2. I wonder how many of the 3 million Texans who are enrolled in Medicare signed that petition. Because, you know, seceding would have potentially hilarious consequences for those folks.

  3. It’s a trap, they want us to do this so they can declare marshall law and confiscate weapons. Obama started the petition himself.

  4. Oh boy….

    It’s like The National Enquirer of Texas is reporting our news now.

    -NannyStater: Ha, Ha. I might have believed you if you had said Perry started it because if he can’t be President of the United States of America he’ll be President of Texas, by gosh.

  5. Actually, it’s “martial law”. Not complaining, just pointing it out.

    As someone who sees this country going in the wrong direction, and who is frustrated that just enough Americans saw fit to stay going that way to re-elect the current administration, there is an undeniable appeal to the thought of secession – if only for the hope that things would somehow get better with a fresh start. As Texans, we’re practically thought to think of Texas > USA from our youth anyway.

    However, that’s all pie-in-the-sky thinking. The actual act of secession would be an absolute nightmare from a logistical standpoint. I just don’t see a way to do it without messing a WHOLE lot of stuff up.

    Plus, I don’t think America can make it without us 😉

  6. Obama and a bunch of the rest of the country would be happy to see us go, based on the insults you hear on major media.

  7. Well Nick, someone has to be somewhat serious about this.

    Or at least not wearing tin foil hats.

  8. What a stupid idea. Must be the Tea Partyers still whining about election.Not only Medicare and Social Security raised earlier, but what if hurricanes strike coast or tornadoes in Panhandle. NO FEMA. Ask Chris Christy about the need for it. I could go on but even Rick Perry pulled it down after running up the flag to great mirth.

  9. Would Texas be able to defeat the hordes from the South?

    Who would negotiate all of our newly needed treaties?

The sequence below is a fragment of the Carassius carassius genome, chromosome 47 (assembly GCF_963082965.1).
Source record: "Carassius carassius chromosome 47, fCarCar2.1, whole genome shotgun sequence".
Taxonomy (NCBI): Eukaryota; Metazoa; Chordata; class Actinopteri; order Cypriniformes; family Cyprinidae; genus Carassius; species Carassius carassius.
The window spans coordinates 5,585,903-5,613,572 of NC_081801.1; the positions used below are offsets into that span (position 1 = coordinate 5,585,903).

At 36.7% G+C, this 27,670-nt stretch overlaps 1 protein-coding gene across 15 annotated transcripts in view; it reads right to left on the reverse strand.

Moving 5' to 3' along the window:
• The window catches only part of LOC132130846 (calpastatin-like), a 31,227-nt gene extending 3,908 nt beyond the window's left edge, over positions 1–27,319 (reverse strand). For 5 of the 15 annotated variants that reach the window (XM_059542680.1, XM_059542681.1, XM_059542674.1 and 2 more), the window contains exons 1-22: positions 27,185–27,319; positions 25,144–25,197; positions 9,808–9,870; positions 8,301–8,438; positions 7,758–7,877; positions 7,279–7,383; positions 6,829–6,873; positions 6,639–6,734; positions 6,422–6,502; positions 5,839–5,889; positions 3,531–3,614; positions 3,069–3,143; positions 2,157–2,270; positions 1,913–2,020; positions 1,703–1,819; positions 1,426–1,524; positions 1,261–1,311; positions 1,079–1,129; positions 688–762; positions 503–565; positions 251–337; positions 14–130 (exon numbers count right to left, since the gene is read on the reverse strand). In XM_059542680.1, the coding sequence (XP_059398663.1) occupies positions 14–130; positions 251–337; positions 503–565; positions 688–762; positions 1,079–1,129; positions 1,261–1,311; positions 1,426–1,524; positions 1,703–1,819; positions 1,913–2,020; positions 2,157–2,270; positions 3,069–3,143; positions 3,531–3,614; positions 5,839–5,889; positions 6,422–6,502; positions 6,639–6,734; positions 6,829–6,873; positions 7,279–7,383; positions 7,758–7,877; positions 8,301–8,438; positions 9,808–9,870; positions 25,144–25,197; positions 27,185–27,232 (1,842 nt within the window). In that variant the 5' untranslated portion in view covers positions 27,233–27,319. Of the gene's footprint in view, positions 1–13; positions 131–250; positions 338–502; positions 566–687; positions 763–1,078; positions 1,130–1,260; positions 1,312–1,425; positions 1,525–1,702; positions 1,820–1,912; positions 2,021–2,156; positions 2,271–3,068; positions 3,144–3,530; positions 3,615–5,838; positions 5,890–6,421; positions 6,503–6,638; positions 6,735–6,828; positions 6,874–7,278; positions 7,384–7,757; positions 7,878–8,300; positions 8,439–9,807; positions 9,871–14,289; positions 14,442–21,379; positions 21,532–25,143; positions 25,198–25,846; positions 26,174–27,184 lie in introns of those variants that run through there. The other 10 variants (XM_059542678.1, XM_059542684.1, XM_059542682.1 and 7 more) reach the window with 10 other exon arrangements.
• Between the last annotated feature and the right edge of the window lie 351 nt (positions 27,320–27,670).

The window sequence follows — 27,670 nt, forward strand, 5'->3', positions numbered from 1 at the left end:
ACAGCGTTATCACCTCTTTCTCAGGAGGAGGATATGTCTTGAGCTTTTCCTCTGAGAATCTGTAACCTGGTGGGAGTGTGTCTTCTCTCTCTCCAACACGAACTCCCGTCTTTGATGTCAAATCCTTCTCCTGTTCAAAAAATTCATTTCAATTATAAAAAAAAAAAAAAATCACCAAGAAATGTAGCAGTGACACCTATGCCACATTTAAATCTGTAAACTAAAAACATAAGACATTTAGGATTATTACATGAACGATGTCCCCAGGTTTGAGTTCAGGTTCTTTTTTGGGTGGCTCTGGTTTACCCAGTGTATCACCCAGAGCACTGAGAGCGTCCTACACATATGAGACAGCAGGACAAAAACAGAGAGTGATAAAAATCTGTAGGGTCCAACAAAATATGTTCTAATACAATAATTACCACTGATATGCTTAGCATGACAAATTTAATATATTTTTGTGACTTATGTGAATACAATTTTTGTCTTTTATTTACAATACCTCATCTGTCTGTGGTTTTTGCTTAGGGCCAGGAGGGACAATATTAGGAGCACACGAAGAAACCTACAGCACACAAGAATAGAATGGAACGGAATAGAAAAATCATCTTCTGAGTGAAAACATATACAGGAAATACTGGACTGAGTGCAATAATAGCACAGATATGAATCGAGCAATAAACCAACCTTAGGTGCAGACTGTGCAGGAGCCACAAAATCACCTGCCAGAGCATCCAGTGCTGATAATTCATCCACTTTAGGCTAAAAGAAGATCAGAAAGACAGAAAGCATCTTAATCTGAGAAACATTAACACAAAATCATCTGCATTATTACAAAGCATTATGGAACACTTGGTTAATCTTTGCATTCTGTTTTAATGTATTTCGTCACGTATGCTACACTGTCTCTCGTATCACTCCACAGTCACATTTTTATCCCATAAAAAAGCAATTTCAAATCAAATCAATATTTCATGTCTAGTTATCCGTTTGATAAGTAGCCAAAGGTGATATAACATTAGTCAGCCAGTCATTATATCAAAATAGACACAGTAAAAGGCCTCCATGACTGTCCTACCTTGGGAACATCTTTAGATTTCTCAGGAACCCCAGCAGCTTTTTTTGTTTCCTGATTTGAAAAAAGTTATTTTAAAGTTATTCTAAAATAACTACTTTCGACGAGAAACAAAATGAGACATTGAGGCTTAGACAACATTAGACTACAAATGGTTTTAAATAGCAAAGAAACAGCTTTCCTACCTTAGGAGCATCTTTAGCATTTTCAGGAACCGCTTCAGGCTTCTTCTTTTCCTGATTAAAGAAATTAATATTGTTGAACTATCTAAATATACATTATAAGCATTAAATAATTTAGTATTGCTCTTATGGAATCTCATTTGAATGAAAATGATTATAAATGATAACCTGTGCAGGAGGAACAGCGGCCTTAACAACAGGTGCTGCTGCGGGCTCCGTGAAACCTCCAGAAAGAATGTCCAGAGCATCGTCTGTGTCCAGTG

What would our currency be called?

    Seven Flags Over Texas?

    Not to mention the status of Ft. Hood, Ft. Bliss, NASA, etc.

    But at least we have a coast, and an existing international border. Of course the Border Patrol and ICE would cease to exist.

  10. When secession is talked about as a response to changing political winds, it is surely silly. I remember all the celebs that were moving when Bush was reelected. Still, the fact that state residents benefit from federal programs does not make the idea itself “stupid.” Who pays for the federal programs – the border patrol, medicaid, social security, FEMA? The citizens of the states. Texans may pay disproportionately more than their share of the cost of the spoils that their Texan neighbors receive. If so, they could certainly manage those funds and maintain a similar level of benefits. Additionally, Texas credit is tied to fiscally irresponsible states such as California, yet Texans cannot put any restrictions on California. When Germany’s frugality is jeopardized by Greece’s unsustainable spending, Germany negotiates austerity. Texas has no such luxury and is left to rely upon the bond market to police excess. So when some payers are appalled that others re-elect a President for whom austerity is a bad word, I think they should be forgiven some secession dreams. Calling those with whom you disagree “stupid” is not really profitable discourse.